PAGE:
Students can also join reading programs at their local library and bookstores. Summer reading challenges organized by popular bookstore chains include Barnes and Noble's Imagination's Destination and Borders' Kids Reading Challenge.
5. Revamp Your Classroom Library
I get more questions about my classroom library than about any other part of my classroom. I absolutely believe that a successful Reading Workshop would not be possible without an organized, ample classroom library. However, the process of collecting books, leveling the books, organizing books by genre, and labeling book baskets to make books easy to find is a huge undertaking. My classroom library was “born” during the summer many years ago. Whenever I had free time, I would look up book levels on my computer, classify them by genre, add labels, and put them in organized baskets. I actually worked in my basement at home and took books and baskets to my classroom as I finished. You can read my classroom library post from last year, "A Virtual Peek Into My Classroom Library," to learn more about how it is organized and used by students. My Top Teaching colleagues Angela Bunyi and Megan Power have also written great posts about classroom libraries: Angela about organizing an intermediate classroom library, and Megan Power about having a book leveling party.
6. Be a Reader!
Become Familiar With New Children’s Books This Summer
Are you stuck in a rut when it comes to books you use in your classroom? Do you have your “go-to” favorites that you read aloud each year because you know them so well and love them so much? I do! However, I am making a goal for myself to expand my read-aloud repertoire next school year. I want to take time this summer to become familiar with some of the MANY great children’s books published in the past few years.
Some great resources to help you choose new children’s books include the 2010 Newbery and Caldecott winners and the 2011 Newbery and Caldecott winners. My Top Teaching colleague Danielle Mahoney has created some awesome booklists for many months of the school year, including October, November, December, January, March, and April.
Set Professional Reading Goals
While it is important to read children’s books so that you are providing your students with quality literature, I find it equally important to read professional books to grow my teaching expertise. So much of what I know comes from my teaching mentors. Many of those mentors do not know me, but I have read their books from cover to cover, reread their books again, and still refer to many of them to this day. Since it can be hard to find time to read and process professional books about teaching in the middle of a busy school year, I often dedicate time during the summer for professional reading. Check out some of my all-time favorite professional books, as well as some great book recommendations from teachers who read Scholastic's Top Teaching blog. What professional books have helped shape your teaching? Please share them in the comment section below. I am always looking for great texts to improve my teaching!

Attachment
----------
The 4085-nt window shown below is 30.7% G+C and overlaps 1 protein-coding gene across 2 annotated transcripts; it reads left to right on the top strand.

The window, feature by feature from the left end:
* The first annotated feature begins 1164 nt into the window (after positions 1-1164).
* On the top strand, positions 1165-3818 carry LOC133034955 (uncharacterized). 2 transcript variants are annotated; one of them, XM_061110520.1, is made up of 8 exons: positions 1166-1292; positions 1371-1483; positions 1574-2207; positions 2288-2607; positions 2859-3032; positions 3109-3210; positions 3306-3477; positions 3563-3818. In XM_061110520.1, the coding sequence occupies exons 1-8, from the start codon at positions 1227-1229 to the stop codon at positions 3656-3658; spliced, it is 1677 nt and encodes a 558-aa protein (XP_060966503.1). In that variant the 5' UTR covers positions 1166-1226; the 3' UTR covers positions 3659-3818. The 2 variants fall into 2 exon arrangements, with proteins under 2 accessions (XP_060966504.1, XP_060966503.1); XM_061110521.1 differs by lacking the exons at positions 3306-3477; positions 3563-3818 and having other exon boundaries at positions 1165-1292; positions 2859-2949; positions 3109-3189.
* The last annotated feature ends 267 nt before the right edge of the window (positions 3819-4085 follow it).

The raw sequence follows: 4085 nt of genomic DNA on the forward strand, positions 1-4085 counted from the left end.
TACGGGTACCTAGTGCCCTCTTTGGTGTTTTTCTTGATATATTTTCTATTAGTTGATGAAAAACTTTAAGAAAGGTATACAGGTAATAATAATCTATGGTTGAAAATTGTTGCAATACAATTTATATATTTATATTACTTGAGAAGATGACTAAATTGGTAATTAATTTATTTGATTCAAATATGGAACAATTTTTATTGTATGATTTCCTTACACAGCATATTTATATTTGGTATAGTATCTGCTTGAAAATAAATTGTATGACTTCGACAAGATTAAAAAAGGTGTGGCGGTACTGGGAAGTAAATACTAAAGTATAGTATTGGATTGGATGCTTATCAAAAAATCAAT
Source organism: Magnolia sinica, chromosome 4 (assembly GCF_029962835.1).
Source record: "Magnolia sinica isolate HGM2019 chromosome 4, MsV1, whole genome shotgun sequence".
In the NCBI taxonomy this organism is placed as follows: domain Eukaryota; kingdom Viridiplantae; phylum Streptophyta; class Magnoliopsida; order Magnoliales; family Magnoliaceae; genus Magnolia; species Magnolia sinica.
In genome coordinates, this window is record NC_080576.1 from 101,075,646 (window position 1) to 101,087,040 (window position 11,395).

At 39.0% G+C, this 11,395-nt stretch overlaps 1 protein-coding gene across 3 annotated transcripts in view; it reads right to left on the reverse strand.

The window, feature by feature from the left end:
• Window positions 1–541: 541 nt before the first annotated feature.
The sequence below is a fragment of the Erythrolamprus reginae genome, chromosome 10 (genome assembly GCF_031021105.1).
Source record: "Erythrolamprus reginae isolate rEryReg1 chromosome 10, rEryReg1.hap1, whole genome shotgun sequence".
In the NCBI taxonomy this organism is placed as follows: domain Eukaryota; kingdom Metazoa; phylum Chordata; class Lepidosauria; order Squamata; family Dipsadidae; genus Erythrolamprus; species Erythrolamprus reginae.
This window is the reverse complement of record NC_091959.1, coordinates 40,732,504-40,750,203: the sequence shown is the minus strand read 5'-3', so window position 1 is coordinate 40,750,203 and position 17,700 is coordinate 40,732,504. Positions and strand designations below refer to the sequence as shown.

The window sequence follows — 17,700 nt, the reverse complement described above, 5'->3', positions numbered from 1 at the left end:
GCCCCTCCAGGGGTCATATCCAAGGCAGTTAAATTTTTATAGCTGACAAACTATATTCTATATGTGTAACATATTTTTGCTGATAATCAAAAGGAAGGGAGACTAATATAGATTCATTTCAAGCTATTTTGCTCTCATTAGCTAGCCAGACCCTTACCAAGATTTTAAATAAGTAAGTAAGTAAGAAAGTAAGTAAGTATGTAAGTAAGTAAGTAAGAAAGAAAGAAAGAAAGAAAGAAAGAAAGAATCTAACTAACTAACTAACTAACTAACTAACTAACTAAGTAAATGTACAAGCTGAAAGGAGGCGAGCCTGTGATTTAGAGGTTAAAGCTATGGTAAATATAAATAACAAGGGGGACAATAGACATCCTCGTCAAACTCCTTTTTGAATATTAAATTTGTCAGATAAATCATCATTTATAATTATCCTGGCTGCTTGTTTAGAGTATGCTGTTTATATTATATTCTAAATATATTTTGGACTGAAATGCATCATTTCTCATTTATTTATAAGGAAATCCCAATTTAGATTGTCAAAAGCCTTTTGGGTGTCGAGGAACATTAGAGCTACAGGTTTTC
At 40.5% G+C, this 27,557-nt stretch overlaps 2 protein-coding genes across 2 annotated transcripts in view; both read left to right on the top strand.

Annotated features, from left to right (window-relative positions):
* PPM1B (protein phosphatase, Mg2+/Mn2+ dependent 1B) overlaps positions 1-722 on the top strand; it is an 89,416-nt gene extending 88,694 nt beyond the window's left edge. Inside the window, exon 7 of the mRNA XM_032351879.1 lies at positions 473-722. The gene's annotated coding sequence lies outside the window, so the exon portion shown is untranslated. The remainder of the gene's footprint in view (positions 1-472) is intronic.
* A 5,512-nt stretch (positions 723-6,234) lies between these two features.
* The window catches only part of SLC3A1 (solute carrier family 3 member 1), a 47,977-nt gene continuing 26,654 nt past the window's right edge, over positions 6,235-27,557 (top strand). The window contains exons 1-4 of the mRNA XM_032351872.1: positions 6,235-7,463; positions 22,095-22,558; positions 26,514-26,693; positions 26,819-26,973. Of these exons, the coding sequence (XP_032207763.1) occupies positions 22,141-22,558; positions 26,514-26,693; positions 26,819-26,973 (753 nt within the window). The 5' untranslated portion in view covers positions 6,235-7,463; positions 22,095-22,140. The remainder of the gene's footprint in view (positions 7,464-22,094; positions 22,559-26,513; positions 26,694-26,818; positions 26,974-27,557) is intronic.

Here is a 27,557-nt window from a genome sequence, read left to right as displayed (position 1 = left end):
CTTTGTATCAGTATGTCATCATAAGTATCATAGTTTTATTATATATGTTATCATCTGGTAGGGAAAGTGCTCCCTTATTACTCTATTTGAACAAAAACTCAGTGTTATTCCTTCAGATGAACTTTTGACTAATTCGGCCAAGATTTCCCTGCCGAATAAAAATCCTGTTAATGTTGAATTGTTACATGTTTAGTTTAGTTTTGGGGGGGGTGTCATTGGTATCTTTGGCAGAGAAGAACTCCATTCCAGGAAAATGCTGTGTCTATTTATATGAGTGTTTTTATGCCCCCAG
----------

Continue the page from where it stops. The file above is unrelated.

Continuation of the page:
7. Plan Your Classroom Theme for Next School Year
Many teachers ask questions about my school-year themes. They want to know how I come up with a new theme each year, where I find the time to execute the thematic classroom decor, and how I incorporate the theme into classroom routines and daily happenings. Well, it doesn’t happen in a day! I start thinking about my theme for the next school year before the current school year is even over. In fact, my current students love giving me ideas for new themes and brainstorming names and slogans for my future classroom. I then use the summer to continue thinking about the theme and begin making plans for classroom implementation. I keep my eyes open for sales at party stores, and I peruse the Internet to find ideas related to the theme. By the time school starts, my theme is in full effect, and my thematic classroom is ready to welcome my excited students. You can check out the theme section of my classroom Web site to read more about the themes I have used in past years. You will find many photos, downloadable templates, printables, etc.
8. Execute an Extreme Classroom Makeover!